and has 40 meditation topics (including 10 kasinas), I was expecting something similar to Vism. But it’s way closer to Ven. T (thanissaro) explanation of 16 APS and Ajahn Lee method 2 than Vism.[/quote]

Yes, “kasina” was back then understood correctly as “totality”, and in Ajahn Lee’s method the perception of body is totally coloured by air nimitta. In Ven. Thanissaro’s method - by “breath energy”, which is essentially the same.

Vimuttimagga gives a similar description:

“To the yogin who attends to the incoming breath with mind that is cleansed of the nine lesser defilements [described as well in Patisambhidamagga] the image [nimitta, representation of object-support, in this case of air] arises with a pleasant feeling similar to that which is produced in the action of spinning cotton or silk cotton. Also, it is likened to the pleasant feeling produced by a breeze [note that nimitta is tactile here]. Thus in breathing in and out, air touches the nose or the lip and causes the setting-up of air perception mindfulness. This does not depend on colour or form. This is called the image. If the yogin develops the image [sign] and increases it at the nose-tip, between the eyebrows, on the forehead or establishes it in several places, he feels as if his head were filled with air [tactile nimitta totally (kasina) colours perception of the body]. Through increasing in this way his whole body is charged with bliss. This is called perfection.”

(Mindfulness of Respiration. Procedure, pp.158-159)

https://archive.org/stream/ArahantUpatossa-Vimuttimagga-PathOfFreedom.pdf/ArahantUpatissaEharaN.r.tr-PathOfFreedomvimuttimagga#page/n221/mode/2up/
This forgotten connection is still preserved in the Atthakatha:

“But is this all the absorption belonging to the consciousness of the sphere of refined form, beginning with the earth kasiṇa and ending in the perception of the skeleton? Or is there anything else?”
“Yes, there is. There is ānāpāna jhāna and the development of kāyagatāsati, which have not been spoken of here.”
“Why not?”
“Because ānāpāna jhāna is included in the air kasiṇa; the development of kāyagatāsati arisen by virtue of the fourfold and fivefold jhānas with reference to the hair etc., is included in the colour kasiṇas; the kāyagatāsati produced by virtue of the jhānas attending to the unattractiveness in the thirty-two parts of the body, and that of the jhāna attending to the colours of the nine kinds of corpses in the charnel grounds is included in the ten repulsive things. Thus all the absorptions of consciousness connected with the sphere of refined form have been included here.”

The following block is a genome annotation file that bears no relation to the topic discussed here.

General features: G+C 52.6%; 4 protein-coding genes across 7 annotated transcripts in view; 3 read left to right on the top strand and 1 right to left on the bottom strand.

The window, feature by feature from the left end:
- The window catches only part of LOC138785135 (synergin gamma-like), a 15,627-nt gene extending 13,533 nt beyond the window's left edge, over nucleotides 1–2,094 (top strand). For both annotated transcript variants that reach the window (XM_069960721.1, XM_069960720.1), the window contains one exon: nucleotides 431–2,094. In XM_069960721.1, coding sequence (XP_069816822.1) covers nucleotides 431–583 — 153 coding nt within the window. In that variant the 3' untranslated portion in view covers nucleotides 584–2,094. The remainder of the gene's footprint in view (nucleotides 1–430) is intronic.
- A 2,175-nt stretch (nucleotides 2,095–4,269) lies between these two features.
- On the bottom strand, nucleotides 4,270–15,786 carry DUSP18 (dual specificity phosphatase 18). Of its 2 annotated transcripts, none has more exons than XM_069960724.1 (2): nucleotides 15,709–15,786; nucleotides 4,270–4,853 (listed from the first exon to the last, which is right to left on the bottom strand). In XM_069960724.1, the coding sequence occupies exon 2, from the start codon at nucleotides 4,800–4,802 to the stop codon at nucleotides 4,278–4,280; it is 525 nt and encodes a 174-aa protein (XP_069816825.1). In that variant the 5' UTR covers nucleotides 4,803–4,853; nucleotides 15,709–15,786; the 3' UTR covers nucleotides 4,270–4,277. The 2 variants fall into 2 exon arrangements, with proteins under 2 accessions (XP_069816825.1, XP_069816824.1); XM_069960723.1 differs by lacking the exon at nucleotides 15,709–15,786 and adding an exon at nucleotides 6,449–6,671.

(DhsA. 200)

Rather one of the earliest, as B.C. Law writes:

        (5)   The   Digha,   Vols.    II   &   III,   the
    Thera-Theri-Gatha, the collection of 500 Jatakas, the
    Suttavibhanga,    the     Patisambhidamagga,     the
    Puggala-pannatti and the Vibhanga.

http://ccbs.ntu.edu.tw/FULLTEXT/JR-ENG/bcl.htm

Hi. This is my first post here! :slight_smile: I love the overall approach of this site of using comparative textual analysis of the suttas to attempt to try to reach back through the various sutta streams and strata to the source.

I suppose that, in principle, a similar approach could be taken with the practice of meditation: several disparate early meditation manuals taken and the core overlapping parts in common identified. I’m far from being an expert, however it seems that, unlike with the suttas, there’s a severe lack of data points: really only the Visuddhimagga, the Vimuttimagga, and the Patisambhidamagga as mentioned earlier. Hopefully there are some more obscure untranslated ones out there somewhere. The suttas are also very scant on details, e.g. it seems to me that making much sense of the kasinas would probably be difficult relying just on the suttas.

Probably all to do with the oral transmission of the dhamma for several hundred years after the Buddha’s life. The discourses of the Buddha had to be systematized orally if they were to be preserved at all. There was no such imperative for practical nuts-and-bolts meditation techniques. The practice details, I guess, were just passed on orally. Probably really didn’t occur to people to systematize them orally in the same manner. Unfortunately, that left a lot more time and plenty of scope for drift and mutation, the incorporation of outside influences etc. If the Buddha had been born into a written culture, then it’s likely several meditation manuals would have been written in the decades after his death. In an oral culture, though, practices were just handed on, likely with quite a degree of change over time.

Anyway, to eventually get around to the point of my post :slight_smile: , with the Visuddhimagga, the Vimuttimagga, the Patisambhidamagga and jhanas all being mentioned, the following article by Bhikkhu Sona came to mind (from Leigh Brasington’s site):
http://www.leighb.com/case_of_the_missing_simile.htm